I want to be ready with oil in my lamp when my Lord, the Bridegroom comes.
This is my heart's desire.
This keeps my heart seeking.
This does not take away my tactility and fragility in that.
But I have to resist as I got burnt from many regrets associated with this before I gave my life to Christ over 25years ago.

I hope this is helpful for some at least.

Blessing to all singles - be true to The Lord, our Bridegroom and ensure you have oil in your lamp when he arrives. That's my prayer for every person.

Hennie la Grange


Hennie la Grange commented…

I like this. In response to one comment: it will be a talking point for some time yet. And so it should be. It's worth the effort. What the article does, is seek to find new ways to talk about sexuality. We Christians don't talk about it nearly enough (and when we do, we seem to start by admitting sheepishly that we all "fall short" - read: do as I tell you rather than do as I do). At the start of such openness, there is bound to be confusion with definitions as we try to find language that works. And while some of that new language will entail reclaiming words like "love" and "intimacy", we may need to find wholly new terminology to remain distinctively Christian. I applaud the author's statement that there are "needs—sexual needs, broadly defined—that the Church should be ready to meet with joy."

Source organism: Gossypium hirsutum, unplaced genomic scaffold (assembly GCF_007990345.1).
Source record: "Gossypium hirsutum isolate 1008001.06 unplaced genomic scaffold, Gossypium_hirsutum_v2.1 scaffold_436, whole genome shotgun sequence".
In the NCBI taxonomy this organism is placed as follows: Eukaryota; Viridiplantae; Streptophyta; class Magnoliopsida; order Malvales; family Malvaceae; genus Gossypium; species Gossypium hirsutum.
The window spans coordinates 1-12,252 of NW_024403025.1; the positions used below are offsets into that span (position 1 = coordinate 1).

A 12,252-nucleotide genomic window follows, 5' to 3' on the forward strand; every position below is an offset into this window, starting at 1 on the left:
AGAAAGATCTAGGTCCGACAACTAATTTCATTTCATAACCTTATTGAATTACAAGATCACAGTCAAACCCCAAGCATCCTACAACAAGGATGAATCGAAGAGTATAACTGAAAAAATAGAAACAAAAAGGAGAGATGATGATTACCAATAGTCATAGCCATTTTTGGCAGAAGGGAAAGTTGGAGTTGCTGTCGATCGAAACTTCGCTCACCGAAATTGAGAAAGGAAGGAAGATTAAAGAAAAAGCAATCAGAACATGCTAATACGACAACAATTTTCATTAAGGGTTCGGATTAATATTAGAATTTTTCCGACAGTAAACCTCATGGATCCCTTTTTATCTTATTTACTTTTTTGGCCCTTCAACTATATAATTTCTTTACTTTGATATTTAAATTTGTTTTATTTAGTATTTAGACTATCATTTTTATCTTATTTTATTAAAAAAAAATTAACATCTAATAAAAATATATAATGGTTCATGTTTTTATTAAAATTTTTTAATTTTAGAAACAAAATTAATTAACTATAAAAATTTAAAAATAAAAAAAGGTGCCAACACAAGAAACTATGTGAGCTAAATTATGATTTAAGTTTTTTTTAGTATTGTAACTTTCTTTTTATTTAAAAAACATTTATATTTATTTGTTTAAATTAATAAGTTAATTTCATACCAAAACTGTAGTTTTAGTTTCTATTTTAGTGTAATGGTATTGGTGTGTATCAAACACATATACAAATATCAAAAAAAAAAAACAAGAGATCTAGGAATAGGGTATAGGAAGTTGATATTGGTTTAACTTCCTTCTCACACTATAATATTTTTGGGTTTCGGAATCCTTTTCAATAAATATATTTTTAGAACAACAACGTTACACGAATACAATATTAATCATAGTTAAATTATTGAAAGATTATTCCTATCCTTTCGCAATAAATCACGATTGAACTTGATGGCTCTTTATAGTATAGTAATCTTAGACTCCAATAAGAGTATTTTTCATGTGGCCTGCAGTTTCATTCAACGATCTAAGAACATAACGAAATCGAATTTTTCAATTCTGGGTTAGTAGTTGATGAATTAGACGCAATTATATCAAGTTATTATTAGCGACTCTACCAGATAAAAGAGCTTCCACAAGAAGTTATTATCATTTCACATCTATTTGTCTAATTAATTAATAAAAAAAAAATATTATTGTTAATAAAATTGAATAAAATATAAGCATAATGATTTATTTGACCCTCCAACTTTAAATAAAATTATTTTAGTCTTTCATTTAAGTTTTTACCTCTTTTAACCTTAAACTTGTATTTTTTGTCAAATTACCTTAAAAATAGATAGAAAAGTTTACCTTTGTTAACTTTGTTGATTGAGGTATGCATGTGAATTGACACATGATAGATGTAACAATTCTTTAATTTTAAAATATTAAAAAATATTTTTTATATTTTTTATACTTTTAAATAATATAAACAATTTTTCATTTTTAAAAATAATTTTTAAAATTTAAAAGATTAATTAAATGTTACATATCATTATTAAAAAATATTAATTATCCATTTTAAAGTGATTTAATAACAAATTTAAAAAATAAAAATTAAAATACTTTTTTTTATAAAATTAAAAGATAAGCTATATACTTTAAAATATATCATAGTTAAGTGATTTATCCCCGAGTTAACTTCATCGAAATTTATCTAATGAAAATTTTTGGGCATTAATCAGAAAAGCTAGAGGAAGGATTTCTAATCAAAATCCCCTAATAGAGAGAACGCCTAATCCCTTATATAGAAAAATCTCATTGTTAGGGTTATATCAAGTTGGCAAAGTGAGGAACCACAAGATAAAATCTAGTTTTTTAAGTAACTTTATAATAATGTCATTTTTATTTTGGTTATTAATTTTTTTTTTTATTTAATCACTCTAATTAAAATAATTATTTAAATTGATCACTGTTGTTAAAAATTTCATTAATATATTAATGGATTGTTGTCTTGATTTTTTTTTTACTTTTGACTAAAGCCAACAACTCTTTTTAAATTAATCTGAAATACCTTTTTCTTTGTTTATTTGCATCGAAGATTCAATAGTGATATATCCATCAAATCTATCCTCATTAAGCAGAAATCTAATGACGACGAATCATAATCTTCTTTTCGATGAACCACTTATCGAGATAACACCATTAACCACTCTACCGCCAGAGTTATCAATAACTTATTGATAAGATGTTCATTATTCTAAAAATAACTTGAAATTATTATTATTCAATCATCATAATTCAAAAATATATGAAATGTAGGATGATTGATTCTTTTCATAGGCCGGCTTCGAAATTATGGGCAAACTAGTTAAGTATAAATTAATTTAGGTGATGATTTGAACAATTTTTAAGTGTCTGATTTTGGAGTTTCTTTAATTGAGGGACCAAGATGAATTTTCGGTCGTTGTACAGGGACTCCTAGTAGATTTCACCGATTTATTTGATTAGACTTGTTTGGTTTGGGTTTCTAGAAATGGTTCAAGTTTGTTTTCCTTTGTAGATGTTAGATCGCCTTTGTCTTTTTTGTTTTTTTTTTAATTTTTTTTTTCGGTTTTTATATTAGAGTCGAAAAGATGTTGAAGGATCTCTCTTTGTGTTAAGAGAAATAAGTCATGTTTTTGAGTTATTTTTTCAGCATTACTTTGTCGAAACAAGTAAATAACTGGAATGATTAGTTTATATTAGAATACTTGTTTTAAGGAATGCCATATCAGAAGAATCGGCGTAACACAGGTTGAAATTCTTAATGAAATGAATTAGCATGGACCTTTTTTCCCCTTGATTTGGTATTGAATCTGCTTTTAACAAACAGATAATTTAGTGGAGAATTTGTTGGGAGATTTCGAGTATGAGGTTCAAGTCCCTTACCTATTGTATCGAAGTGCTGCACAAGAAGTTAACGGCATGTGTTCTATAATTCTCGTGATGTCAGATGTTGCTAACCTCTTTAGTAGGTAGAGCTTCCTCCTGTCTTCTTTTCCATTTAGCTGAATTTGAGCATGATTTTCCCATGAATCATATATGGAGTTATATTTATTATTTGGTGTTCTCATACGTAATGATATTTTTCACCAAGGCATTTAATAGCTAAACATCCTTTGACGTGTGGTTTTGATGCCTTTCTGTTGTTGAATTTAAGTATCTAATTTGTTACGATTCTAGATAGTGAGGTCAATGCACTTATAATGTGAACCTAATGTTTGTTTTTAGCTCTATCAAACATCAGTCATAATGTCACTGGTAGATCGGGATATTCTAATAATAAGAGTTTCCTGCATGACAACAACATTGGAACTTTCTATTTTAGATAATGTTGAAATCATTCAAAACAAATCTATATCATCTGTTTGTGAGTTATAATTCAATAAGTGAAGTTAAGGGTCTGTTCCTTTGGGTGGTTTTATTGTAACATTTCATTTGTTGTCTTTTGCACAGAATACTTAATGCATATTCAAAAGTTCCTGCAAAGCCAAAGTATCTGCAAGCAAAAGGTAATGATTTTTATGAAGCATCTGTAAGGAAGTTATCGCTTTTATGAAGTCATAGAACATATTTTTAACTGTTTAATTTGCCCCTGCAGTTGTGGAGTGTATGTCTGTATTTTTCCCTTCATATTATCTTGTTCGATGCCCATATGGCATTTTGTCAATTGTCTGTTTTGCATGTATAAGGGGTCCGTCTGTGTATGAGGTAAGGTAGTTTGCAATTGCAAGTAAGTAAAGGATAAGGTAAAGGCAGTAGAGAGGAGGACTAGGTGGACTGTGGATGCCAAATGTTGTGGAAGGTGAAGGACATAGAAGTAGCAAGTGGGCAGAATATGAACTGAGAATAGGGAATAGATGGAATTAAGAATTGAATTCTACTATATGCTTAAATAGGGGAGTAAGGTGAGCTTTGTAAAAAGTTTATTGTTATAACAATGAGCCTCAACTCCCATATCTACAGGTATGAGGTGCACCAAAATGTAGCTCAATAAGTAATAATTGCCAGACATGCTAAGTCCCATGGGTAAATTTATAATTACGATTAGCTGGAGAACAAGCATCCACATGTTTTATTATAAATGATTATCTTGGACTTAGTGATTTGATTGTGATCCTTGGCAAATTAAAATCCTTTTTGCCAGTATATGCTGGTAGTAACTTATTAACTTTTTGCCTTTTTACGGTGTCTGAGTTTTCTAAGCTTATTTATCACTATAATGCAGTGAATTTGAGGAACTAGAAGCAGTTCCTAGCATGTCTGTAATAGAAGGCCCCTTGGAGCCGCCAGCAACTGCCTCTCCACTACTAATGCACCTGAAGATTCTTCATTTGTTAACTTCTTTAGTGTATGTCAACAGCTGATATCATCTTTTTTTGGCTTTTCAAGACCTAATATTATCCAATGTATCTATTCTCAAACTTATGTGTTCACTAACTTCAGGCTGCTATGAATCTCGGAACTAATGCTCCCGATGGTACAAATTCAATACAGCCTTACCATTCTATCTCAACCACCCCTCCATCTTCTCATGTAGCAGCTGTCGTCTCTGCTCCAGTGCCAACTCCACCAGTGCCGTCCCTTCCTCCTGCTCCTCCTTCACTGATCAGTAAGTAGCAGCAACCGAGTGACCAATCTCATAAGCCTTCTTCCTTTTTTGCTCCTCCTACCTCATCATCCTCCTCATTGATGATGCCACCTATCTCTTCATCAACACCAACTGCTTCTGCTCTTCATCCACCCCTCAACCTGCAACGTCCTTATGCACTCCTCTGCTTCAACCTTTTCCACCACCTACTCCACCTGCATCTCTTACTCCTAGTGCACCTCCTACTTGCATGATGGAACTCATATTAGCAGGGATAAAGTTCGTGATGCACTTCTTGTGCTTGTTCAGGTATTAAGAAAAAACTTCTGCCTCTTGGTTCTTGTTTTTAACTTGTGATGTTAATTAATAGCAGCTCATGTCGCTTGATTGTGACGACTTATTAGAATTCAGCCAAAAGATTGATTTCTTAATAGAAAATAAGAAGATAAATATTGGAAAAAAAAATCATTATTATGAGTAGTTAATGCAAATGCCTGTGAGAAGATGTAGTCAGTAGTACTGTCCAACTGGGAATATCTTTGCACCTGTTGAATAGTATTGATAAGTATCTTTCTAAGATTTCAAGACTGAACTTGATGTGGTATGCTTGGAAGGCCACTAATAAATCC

Michael Murphy


Michael Murphy commented…

We live in a fallen world. Sexuality is hardly understood to be a family thing or a gift from God. I flew from immorality because it makes me intensely aware that I am entering into temptation. I don't like sexual temptation because it's something I refrain from and desperately seek to satisfy desires that I couldn't get filled the healthy way. You are correct about needing something else and filling it with sex. There is much danger in this method for stress relieving. Like smoking cigarettes we train ourselves to relieve our stress by turning to sexually gratifying ourselves and ignoring our real longing for a relationship with God and waiting for his heavenly blessing. Be careful with using ROB BELL as a credible source or reference. ROB BELL denies the existence of an eternal hell. Peace be with you. The church is the bride of Christ. Marriage is the reflection of Christ and the church. Be like your Father in heaven for he is perfect. We have an advocate with the Father if we ever mess up and sin. He who says they have no sin is a liar and makes God a liar. Take heart and have courage beloved! Or savior is never changing.